Not true, I'm afraid.
The RX10 was launched before the a7S, but didn't offer XAVC-S when it first hit the market.
XAVC-S capability was added in a firmware update in [August 2014](http://www.dpreview.com/articles/9371229209), some 10 months after launch.
bobn2: You're still saying this is a Sony sensor. I'm pretty sure it's a Toshiba like the D7100.
BarnET: the Toshiba sensor in the D7100 did, but it could be it's been fixed between that generation and this.
onesoul: Interesting that you cannot do a direct camera vs camera comparison between the D7200 and the SAMSUNG NX1. Why can't I compare these two competitors head to head? Is this a political thing?
No, it's a category thing. The NX1 is in the semi-pro category, whereas the D7200 is at the top of the mid-level category.
It's not perfect: you have to draw lines somewhere and wherever that ends up being it becomes awkward around the boundaries.
(The D7200 is mid-level because the D7000 was a down-specced camera from Nikon's semi-pro D300S, before you ask).
If you click the 'Include all categories' box next to the scoring comparison, you'll be able to see them side-by-side. The semi-pro class isn't held to a *much* higher bar, so that comparison should still show the relative strengths and weaknesses.
Lin Evans: I'm having difficulty recconsiling this statement: " Despite the relatively low resolution of this sensor in the D7200, it will still stick to your subject in a wide variety of scenarios better than any competitor's APS-C DSLR, and the dedicated phase-detect module means the camera is also good at actually focusing on that tracked subject, even in continuous shooting. The improved low-light performance (down to -3EV) means you can continue to focus, and track, subjects in very dim light." and this statement: "If you're specifically after a DSLR and you mainly want to shoot stills, then the D7200 is an obvious choice:" Why would a camera which has the best AF tracking available in an APS C dSLR be considered one which is an obvious choice if " you mainly want to shoot stills???" Perhaps I"m misunderstanding what you mean by "stills." To me stills are non action - I assume you mean this to be non-video?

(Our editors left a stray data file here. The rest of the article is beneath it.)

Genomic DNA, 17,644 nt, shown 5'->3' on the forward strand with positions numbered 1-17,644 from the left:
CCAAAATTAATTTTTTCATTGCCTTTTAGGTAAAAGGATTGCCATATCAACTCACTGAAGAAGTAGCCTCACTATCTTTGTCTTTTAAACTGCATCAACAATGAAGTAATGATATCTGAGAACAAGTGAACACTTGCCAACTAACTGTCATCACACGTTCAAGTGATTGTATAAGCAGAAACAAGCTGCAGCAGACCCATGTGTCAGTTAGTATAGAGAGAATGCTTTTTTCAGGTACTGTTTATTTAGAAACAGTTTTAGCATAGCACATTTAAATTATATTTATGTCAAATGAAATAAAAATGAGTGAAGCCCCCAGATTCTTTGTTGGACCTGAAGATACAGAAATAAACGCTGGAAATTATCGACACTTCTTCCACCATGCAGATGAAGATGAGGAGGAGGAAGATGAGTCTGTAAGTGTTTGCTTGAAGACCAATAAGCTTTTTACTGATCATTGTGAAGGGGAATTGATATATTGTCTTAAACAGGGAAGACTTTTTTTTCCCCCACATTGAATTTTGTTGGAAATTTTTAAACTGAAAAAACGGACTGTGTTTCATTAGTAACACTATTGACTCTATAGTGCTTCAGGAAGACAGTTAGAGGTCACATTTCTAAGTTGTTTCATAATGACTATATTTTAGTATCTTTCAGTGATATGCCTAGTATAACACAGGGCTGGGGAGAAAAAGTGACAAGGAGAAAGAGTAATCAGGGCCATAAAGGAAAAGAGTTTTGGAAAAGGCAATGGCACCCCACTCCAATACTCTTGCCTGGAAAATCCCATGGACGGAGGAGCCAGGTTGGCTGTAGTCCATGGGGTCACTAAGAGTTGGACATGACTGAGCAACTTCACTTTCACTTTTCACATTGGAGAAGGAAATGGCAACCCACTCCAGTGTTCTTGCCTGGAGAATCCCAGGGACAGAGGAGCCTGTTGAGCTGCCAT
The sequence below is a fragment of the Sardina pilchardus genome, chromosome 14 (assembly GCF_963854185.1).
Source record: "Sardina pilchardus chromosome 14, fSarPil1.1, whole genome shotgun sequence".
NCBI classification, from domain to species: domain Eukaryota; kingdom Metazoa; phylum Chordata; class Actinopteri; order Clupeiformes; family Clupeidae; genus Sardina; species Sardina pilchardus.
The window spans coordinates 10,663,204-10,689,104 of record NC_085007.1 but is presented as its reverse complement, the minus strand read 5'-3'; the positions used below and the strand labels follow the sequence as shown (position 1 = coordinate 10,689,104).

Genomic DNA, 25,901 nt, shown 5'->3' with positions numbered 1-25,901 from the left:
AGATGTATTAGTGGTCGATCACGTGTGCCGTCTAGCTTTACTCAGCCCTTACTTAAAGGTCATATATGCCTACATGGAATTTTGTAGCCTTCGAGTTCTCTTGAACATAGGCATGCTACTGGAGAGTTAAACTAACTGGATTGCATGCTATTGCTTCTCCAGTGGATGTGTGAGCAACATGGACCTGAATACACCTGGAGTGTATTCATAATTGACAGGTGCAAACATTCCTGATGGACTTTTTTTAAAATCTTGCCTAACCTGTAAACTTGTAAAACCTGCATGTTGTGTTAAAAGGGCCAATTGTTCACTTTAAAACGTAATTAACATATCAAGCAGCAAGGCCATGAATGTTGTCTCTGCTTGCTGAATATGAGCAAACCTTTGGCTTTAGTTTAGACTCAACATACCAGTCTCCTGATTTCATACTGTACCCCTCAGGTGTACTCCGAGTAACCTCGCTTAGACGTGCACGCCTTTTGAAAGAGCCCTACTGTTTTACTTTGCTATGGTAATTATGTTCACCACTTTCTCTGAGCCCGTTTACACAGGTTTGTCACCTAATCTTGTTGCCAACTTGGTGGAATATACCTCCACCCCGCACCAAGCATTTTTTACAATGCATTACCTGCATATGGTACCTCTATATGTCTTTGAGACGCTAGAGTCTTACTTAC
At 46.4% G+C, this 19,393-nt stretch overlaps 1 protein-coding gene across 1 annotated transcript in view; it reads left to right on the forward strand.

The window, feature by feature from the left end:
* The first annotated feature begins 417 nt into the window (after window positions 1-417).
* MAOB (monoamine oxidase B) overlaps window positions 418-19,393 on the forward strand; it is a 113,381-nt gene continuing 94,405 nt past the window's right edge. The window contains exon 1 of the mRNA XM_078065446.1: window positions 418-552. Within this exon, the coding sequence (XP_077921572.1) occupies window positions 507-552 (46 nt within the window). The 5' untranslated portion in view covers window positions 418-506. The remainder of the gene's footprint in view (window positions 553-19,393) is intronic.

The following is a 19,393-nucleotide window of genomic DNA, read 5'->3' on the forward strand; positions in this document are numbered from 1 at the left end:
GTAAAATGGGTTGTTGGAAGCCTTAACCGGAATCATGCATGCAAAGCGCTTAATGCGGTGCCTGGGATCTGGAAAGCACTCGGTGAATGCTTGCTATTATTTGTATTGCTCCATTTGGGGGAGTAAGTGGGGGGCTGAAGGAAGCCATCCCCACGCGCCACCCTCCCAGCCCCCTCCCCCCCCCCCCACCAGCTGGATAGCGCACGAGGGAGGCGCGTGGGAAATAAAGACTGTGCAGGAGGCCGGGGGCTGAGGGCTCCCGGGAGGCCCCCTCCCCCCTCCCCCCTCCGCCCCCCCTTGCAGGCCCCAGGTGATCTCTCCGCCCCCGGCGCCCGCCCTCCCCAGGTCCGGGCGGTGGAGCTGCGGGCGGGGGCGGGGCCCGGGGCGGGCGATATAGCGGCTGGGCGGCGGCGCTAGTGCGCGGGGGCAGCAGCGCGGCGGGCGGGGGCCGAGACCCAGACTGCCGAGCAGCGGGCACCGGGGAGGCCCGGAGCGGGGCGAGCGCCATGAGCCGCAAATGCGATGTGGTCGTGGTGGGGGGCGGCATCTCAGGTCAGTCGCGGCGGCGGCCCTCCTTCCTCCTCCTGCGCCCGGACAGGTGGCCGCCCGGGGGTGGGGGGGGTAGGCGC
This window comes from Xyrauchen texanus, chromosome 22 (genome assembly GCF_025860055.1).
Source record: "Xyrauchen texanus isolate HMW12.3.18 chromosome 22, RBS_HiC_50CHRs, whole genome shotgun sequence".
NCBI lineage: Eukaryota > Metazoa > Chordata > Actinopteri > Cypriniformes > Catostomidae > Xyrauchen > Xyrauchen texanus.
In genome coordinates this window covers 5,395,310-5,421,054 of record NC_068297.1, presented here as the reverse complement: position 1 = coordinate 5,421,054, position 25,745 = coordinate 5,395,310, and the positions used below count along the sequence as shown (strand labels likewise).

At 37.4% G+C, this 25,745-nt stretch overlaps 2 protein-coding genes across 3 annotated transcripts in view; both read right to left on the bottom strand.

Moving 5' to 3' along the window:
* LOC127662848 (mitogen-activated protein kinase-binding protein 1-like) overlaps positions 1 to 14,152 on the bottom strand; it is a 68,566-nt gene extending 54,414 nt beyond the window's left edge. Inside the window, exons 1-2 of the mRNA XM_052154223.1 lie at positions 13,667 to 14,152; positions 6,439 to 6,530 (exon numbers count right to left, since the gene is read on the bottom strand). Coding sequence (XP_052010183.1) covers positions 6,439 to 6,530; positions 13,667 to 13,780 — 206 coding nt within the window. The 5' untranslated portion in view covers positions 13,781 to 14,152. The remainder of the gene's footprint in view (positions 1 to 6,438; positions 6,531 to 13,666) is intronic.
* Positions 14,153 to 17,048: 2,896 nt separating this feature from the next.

Still*s* images, as distinct from video frames.
Not images of still subjects. Sorry for any confusion.
Randy Veeman: I see different numbers here. Can someone confirm what is correct? In the article it says Sony mirrorless revenue is up over the past year and DSLR revenue is down. That does not mean unit sales and could be misleading.Someone said for 2015 (6 months not a full year), DSLR unit sales are growing (or not falling) faster than mirrorless. Maybe that is units shipped though?
So far the most telling number if correct is Sony having an 11% market share. In 2006 Sony predicted a 20% market share by 2011 and Wikipedia says they had a 13% market share in 2008.
You're looking at the past four months, I've used data for the previous 12 months.
The article is based on the *value* figures from Sony. These aren't misleading, but they do tell an incomplete story.
For this reason I've included CIPA shipment numbers for both value and volumes.
theprehistorian: Looks nice. Now how about some decent DX primes?
@Long Tom: it is.
Camera offering shallow depth-of-field can be stopped down to offer deeper depth-of-field (until the lens can't be stopped-down any further). The opposite may not be true.
The same depth-of-field will be achieved when using [equivalent apertures](http://bit.ly/equivap). And if you use the same shutter speeds then you're likely to get very similar image quality, regardless of which ISO setting you have to use, since the noise will primarily be determined by [shot noise](http://bit.ly/shotnoise).